5. Good review man. Basically what I expect. My expectations are low, but I’m still seeing it, hopefully in a few weeks. Got Lone Survivor and The Lego Movie on tap first though.

  6. I am so tired of remakes. With all is going on in the world today you would think Hollywood could come out with plenty of original ideas. But the stupid public keep on going to see these films so Hollywood will still keep on flushing it’s crap down the toilet for us to watch. Wake up public, they are not even trying anymore, they are just raking in the dough while you pay for mediocre crap!

  7. That sounds awful just because of how good the original was. As a standalone, it likely would have only been decent, and forgettable. Still going to watch it, but bracing myself for disappointment.

  8. Sounds like there is a pretty strong consensus: as a stand alone film, not particularly good, but much better than it should have been. I will probably catch it in a Redbox somewhere. Thanks for the review.

  9. This seems to agree with the general consensus that this new Robocop is a decent, mildly respectful remake, but nothing special. If nothing else, the remake has inspired me to check out the original, which I have never seen. I guess that may be one constant positive with all these remakes, re-imaginings, and reboots of classic, marketable brands. They remind newer generations of past cinematic achievements even if the newer interpretations don’t always live up to the legacy of the originals. That’s something.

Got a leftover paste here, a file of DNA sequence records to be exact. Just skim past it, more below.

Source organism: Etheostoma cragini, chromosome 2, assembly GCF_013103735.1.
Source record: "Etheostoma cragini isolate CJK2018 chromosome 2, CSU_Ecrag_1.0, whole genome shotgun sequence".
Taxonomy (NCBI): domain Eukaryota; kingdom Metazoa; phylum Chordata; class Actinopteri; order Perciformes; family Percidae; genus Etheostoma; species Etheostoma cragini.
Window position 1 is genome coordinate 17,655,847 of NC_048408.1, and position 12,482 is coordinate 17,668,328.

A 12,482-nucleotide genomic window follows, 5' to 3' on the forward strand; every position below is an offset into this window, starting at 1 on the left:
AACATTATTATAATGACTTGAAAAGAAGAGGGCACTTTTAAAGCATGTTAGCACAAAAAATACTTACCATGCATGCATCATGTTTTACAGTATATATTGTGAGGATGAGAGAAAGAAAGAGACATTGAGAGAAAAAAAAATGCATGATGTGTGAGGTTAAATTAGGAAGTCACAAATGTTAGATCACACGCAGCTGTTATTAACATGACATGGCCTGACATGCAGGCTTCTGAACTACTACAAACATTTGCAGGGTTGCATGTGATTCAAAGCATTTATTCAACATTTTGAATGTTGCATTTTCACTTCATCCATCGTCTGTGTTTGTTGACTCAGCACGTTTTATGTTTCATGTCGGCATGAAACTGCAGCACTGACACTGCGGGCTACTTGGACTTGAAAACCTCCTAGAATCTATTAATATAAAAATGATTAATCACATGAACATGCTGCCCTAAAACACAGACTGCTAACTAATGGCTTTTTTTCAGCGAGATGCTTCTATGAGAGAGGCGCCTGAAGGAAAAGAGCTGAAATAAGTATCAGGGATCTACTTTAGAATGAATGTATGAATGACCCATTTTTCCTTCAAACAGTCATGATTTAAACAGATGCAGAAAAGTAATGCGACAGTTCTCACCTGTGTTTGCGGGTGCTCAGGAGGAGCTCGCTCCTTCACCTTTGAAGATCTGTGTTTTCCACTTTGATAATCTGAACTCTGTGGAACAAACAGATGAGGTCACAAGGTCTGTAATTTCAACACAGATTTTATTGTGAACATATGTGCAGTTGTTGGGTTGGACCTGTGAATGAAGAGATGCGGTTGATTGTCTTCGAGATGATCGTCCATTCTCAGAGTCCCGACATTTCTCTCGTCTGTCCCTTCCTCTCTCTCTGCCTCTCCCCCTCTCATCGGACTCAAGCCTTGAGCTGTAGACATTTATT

10. I think I may have liked it better than you, probably because I didn’t have much expectations for it from the beginning. I thought movie loses its focus down the stretch and became too generic, the climatic showdown between Robo and the villains felt forced and kind of ridiculous.

  11. It had a cool spin to it and it was fun. Unfortunately, Padilha just made a mockery out of RoboCop and really was just trying to get a younger generation involved in the franchise. The story was good till the third part of the film then everything went to pot. Great review as always!

  12. I completely agree that we did not need a remake, of a smart film like RoboCop. That said, I’m encouraged to hear that it wasn’t as bad as we all expected. At the same time I’m extremely disappointed that the satire is gone and that it’s a PG-13 flick. Let’s just say I haven’t exactly been rushing out to see this movie. I’d rather just watch the original some more.